Last Updated on August 18, 2022
There’s a good reason why the Ford Interceptor is the most distinguished police vehicle. Several reasons, in fact. The Ford Police Interceptor is a moniker that’s been passed down from one generation of Ford vehicles serving police forces to another. The first time Ford used that moniker was in 1951 to describe their optional flathead V-8, 110-hp engine.
Looking for vehicles near you?
We'll email you with vehicles up for auction near you and featured auctions.
Ford Motor Company was the first commercial automaker to create a line of vehicles specifically designed for police fleets. The name “Interceptor” wasn’t used until Ford introduced the Crown Victoria in 1992. Only then did Ford, law enforcement agencies, and the public start calling them “Interceptors”. Internally, the company referred to its line designed for police, taxi, and fleet vehicles with a “P72” production code.
The first interceptors
When Ford first released the Crown Victoria (1992), it was the largest sedan marketed by Ford in North America, slotted above the Ford Taurus. The vehicle came equipped with a 4.6-liter, 190-hp Ford Modular V8 engine, and a four-speed automatic transmission. The vehicle could accelerate from zero to 60 miles per hour (mph) in 9.6 seconds and had a maximum speed of 124 mph.
Ford restyled the second generation (1998-2011) of Ford Crown Victorias by using the more conservative stylings of the Mercury Grand Marquis. Whereas the first generation had been based on the popular Ford Ltd. Crown Victoria (1979-1991). This new generation vehicle possessed a body on frame design, which was favored by law enforcement agencies. When Ford’s competitors switched to a unibody design for their police vehicle lines, many law enforcement agencies switched to purchasing Ford vehicles for their fleets.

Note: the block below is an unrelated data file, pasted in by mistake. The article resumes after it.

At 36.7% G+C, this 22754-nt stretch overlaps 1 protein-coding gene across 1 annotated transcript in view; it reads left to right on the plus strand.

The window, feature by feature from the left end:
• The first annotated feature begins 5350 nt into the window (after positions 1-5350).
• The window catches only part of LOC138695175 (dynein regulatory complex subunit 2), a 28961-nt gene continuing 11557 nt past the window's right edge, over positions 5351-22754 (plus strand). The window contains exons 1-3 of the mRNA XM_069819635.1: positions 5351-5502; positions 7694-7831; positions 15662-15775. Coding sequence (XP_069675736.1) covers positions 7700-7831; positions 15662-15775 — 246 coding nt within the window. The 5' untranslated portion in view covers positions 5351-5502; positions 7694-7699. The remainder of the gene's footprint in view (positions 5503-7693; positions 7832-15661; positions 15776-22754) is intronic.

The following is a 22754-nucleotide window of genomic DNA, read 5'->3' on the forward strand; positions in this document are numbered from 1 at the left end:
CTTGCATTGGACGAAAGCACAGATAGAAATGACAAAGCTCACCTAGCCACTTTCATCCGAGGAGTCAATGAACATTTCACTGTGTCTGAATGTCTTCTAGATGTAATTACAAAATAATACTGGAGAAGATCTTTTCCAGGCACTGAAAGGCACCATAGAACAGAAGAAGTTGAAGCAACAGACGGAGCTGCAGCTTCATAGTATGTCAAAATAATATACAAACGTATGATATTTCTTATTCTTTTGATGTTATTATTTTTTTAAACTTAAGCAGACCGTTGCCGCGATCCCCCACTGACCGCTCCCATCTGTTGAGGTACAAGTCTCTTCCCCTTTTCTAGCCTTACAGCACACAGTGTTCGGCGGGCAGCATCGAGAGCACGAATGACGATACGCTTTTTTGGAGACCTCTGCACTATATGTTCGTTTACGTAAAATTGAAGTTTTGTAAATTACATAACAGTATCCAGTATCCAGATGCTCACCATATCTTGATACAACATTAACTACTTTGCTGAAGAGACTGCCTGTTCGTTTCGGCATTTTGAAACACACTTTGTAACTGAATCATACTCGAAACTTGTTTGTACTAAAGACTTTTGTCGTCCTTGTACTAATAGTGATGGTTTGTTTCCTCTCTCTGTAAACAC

The second generation of Crown Victorias originally included a V-8 4.6-liter, 200-hp Ford Modular engine that could accelerate from zero to 60 mph in 9.5 seconds, and it had a maximum speed of 129 mph.
New bodies and body options
For the third generation of Ford Police Interceptors (2012), the company switched to the Ford Taurus as the base model and introduced a police SUV based on the Ford Explorer model to meet the growing demand for SUVs on police fleets. The SUV became known as the Police Interceptor Utility, and the sedan became known as the Police Interceptor Sedan.
The Police Interceptor Sedan (2012) came standard with either a naturally-aspirated 3.5-liter, 263-hp V6 engine or the EcoBoost 3.5-liter, 263-hp V6 engine. Although, a 3.7-liter, 310-hp aluminum-block V6 engine—the same engine on the Ford Mustang—shortly became available as an upgrade. All versions came with all-wheel drive, however, on the naturally-aspirated 3.5-liter version, front-wheel drive was an option.
The 3.5-liter engines could accelerate from zero to 60 mph in just 6.8 seconds and had a top speed of 150 mph. The 3.7-liter engine could accelerate from zero to 60 mph in just 5.1 seconds and had a top speed of 157 mph.
Ford considered ending production of the Taurus in the US in 2015, but fleet sales of the vehicle were so popular, the company kept producing the car for another four years.